Fogel says weaker than expected ticket revenues and contributions caused the deficit. Ticket sales were down 1 percent from the previous year and ticket revenues were down more--1.5 percent--perhaps impacted by new, airline-style "dynamic pricing" that makes filling seats the top priority. (If advance sales for a concert aren't going well, prices are cut.) The CSO ran into price resistance on tickets a couple of years ago, he says, after raising prices "6 to 8 percent a year for seven or eight years." But, he adds, "The fact is, we still sell more than 85 percent of the seats of a 112-concert season in a 2,500-seat concert hall, so it's not like nobody's coming." He blames the changed economic climate for the disappointing sales and donations. "We're not alone in this," Fogel says. "The economy has hurt a lot of nonprofit organizations." As for the transformation of Orchestra Hall into Symphony Center, it "probably did lead our costs to go up at a higher rate than maybe in hindsight was wise."
He Probably Would Have Bombed Anyway
Ayers and Dohrn Withdraw as Humanities Festival Speakers," said the notice from the Chicago Humanities Festival in bold type, then: "Discussion of Memoirs Would Bring Up New, Sensitive Issues Of Political Violence and Flight From the Law." Huh? Had former Weathermen Bill Ayers and Bernardine Dohrn gone back into hiding? Or was the Humanities Festival, with its mission "to awaken intellectual curiosity and nurture critical thought," ducking a discussion that might venture into "sensitive" territory? Word was that Ayers had been forced out. We dialed him up to ask. "No comment," he said. "Why don't you ask them?"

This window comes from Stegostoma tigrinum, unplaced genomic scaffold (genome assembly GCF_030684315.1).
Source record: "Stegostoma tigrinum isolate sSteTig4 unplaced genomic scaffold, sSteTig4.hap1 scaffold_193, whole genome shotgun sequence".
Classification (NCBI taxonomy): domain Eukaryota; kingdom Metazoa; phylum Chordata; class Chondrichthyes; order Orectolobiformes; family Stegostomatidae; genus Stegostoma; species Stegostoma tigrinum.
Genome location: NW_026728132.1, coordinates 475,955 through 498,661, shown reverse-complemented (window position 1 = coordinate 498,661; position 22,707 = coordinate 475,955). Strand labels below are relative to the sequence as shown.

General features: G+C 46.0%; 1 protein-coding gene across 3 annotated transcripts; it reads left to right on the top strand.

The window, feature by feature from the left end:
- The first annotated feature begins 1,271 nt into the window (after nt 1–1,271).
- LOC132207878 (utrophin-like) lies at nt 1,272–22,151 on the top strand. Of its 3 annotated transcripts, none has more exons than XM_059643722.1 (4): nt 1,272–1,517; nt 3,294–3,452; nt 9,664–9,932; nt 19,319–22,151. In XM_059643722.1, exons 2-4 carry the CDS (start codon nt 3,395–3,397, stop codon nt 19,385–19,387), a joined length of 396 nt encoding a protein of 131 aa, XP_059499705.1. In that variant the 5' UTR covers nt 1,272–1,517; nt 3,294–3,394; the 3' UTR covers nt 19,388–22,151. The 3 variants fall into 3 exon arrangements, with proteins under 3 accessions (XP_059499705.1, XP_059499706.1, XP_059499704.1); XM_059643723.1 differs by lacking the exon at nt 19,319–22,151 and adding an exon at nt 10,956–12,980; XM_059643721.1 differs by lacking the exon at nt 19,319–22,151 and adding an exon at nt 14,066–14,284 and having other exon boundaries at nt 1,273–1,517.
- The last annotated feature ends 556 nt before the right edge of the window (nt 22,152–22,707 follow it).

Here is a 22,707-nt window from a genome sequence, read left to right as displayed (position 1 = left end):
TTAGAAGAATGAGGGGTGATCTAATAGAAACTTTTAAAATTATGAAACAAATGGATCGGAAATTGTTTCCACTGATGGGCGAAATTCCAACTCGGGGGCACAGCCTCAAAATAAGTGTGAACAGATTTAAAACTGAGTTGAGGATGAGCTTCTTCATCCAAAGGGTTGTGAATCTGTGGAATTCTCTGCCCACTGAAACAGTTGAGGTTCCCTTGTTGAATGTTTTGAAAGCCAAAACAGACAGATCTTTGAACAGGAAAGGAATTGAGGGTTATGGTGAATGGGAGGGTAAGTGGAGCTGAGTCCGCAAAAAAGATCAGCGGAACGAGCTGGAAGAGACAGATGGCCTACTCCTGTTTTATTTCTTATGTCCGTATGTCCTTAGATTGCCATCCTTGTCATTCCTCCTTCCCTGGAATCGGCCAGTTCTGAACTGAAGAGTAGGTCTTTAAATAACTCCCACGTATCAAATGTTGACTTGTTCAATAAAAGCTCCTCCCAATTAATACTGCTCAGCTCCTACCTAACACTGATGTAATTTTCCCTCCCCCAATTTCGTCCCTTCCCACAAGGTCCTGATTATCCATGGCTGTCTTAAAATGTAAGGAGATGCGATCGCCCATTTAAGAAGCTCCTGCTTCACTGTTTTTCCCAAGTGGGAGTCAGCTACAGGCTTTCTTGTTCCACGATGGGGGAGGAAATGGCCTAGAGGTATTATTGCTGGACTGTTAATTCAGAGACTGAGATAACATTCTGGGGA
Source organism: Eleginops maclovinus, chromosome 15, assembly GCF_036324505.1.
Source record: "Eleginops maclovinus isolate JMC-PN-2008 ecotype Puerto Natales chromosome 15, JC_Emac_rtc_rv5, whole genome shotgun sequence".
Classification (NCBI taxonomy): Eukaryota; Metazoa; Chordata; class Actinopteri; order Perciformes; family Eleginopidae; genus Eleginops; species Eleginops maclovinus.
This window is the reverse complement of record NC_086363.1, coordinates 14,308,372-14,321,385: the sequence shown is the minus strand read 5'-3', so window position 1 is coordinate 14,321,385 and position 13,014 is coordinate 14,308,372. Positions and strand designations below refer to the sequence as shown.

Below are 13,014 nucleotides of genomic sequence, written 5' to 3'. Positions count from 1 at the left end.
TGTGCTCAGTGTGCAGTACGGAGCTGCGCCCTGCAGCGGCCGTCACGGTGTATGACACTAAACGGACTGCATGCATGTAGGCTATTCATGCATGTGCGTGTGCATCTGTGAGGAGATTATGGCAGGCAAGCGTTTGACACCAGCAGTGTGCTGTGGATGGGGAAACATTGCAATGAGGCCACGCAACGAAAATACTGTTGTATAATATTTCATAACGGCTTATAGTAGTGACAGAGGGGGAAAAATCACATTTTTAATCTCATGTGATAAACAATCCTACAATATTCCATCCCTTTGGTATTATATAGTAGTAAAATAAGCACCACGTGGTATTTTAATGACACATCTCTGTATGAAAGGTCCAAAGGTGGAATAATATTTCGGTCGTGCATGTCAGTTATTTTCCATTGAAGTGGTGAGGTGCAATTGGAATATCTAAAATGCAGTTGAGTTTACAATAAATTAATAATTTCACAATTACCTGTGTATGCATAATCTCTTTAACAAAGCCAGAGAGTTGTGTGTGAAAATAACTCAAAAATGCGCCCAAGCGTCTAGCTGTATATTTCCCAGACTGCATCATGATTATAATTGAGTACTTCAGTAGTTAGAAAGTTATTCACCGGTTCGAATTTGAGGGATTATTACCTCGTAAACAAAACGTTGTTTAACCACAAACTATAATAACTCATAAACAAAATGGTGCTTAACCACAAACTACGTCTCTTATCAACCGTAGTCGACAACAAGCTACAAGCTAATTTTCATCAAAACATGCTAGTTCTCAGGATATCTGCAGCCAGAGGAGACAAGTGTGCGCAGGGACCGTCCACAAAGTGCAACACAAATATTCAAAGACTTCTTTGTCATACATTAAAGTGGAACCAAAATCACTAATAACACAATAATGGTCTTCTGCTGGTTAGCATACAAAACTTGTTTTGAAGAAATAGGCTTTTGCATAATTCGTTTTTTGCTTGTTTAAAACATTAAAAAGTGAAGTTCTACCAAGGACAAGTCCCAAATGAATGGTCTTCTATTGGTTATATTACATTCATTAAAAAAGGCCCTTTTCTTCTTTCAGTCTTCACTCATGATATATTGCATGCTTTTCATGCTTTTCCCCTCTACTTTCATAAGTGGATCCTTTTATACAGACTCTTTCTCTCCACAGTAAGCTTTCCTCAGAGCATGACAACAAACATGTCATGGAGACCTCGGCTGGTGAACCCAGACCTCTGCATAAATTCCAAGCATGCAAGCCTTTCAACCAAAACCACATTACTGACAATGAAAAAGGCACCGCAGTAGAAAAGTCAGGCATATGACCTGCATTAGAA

Festival president Eileen Mackevich says that after September 11, and after reading articles about Ayers in the Tribune and New York Times, she called him to ask what he thought. "He wrote the book [Fugitive Days] to promote discussion," she says. "He was the first person to say to me over the telephone, 'That may not be possible now.' He was referring to the fact that people have closed themselves off. He said, 'Eileen, I can understand the difficulty. I will offer to withdraw if you wish.' I said I want to think about it for 24 hours. I tried to reach him the next day. I decided it was appropriate that we do it at another time. I couldn't reach him because he was out of town. So I took him at his word, which was, he offered to withdraw." Ayers and Dohrn participated in a previous festival, Mackevich says. But now, "It's as if 30 years of political history have been forgotten. I felt this was not a moment to try to recapture discussion. And so I agreed with him. It's a hard time to be talking about these things."
It Takes a Thief
Indiana artist Beth Parin's photograph The Game was on display in a temporary street-level gallery at Paulina and North for the "Curator's Choice" exhibit of the Around the Coyote fall arts festival. At ten o'clock on the morning of September 11, while the whole world was distracted, a man walked in, calmly plucked the two-and-a-half-by-five-foot framed photo from the wall, and walked out with it. The picture had been sold for $1,800 in the festival's silent auction, but he wasn't the buyer. Neither he nor The Game has been seen since.
Art accompanying story in printed newspaper (not available in this archive): photo/Robert Drea.